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The Epistle to the Hebrews.
#5. Heir of all things. The Ages.
pp. 24 29
The apostle no sooner speaks of the Son, than the original theme (the importance of
His message) is for the time being held over, while the transcendent glories of His Person
are brought before the mind.
The holding over of the theme, however, is in order to consider the Son as the highest
example of those who are here to go on unto perfection, and to enter into the inheritance.
Had we no knowledge of the theme of the epistle it is highly improbable that we should
have correctly foreseen what the first title of the Son would be.
HEIR OF ALL THINGS.--Three times we read in Hebrews the word heir.
(1) Christ, heir of all things (1: 2); (2) the overcoming Hebrews who were going on
unto perfection, who like Abraham endured temptation and perfected the faith (6: 17);
and (3) Noah, who exhibited that faith which is the substance of things hoped for,
having been warned of things not seen, endured to the end and became "heir of the
righteousness according to faith" (11: 7). For the exposition of this expression and its
bearing upon the theme of the epistle we must wait until the verses are under review, but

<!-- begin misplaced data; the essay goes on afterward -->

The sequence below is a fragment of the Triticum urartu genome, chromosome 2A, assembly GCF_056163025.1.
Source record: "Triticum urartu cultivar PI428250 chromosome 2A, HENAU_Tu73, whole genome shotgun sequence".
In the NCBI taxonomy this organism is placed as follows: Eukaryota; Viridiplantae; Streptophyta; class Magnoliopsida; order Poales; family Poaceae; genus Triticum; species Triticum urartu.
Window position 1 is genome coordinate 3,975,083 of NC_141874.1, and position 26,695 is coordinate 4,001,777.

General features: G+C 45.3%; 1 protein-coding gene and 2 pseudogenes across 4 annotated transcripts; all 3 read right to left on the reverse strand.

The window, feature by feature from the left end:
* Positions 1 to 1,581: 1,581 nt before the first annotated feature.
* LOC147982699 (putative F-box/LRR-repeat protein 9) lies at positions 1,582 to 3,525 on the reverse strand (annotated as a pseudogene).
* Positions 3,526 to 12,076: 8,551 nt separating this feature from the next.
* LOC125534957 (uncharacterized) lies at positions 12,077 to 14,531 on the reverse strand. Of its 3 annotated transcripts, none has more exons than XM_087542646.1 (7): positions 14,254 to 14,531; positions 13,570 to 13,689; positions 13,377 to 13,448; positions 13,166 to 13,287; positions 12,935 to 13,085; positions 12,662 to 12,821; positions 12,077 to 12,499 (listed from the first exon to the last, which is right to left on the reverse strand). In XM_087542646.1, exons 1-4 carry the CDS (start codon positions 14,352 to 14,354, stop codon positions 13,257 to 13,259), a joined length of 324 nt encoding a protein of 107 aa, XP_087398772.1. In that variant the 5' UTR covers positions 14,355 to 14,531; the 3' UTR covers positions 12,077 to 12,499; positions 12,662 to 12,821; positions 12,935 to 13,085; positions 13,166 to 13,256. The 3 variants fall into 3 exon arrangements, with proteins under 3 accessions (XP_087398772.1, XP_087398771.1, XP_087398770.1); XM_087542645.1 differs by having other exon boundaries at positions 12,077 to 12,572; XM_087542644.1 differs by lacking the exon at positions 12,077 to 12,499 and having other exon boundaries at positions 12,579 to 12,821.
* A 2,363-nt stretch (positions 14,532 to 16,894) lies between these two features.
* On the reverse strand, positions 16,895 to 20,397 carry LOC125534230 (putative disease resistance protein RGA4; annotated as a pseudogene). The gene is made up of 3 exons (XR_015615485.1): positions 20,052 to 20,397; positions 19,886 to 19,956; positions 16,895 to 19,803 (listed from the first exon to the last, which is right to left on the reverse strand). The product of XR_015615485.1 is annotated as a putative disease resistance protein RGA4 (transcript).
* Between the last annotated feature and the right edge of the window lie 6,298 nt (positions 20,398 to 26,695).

sufficient is on the surface for us to see the oneness of the theme covered by these three
references. The same may be said of the one occurrence of the word "co-heirs", or as the
A.V. puts it, "heirs together", in 11: 9. The pilgrim character is prominent, pilgrims
because strangers, looking forward to their home and rest in the City whose builder and
maker is God.
Passing from the heirs to the inheritance, we find it called an aionian inheritance
(9: 15), and in 11: 8 it is the land promised to Abraham that is spoken of. The verb, "to
inherit", is found written concerning the Son in 1: 4, where we read, "having become by
so much better than the angels, as He hath inherited a more excellent name than they".
The superiority of this inheritance above the angels is sustained in the next occurrence
(1: 14), where, speaking of the angels, Scripture says, "Are they not all ministering spirits
sent out for service on account of those who are about to inherit salvation". We shall find
that this salvation which is to be inherited is something very different from the salvation
from sin and death which is the theme of the gospel; we can only touch the subject here
in passing. The verb occurs again in 6: 11, 12, where the believers are urged to show
the same diligence in the full assurance of the hope to the end, in order that they become
not slothful, but followers of those who through faith and patience are inheriting the
promises. The last reference is in 12: 17, where Esau is spoken of as a type of those
who mind earthly things, who lose both inheritance and birthright through failure to
estimate the true value of spiritual things, and who sell their birthright for a mess of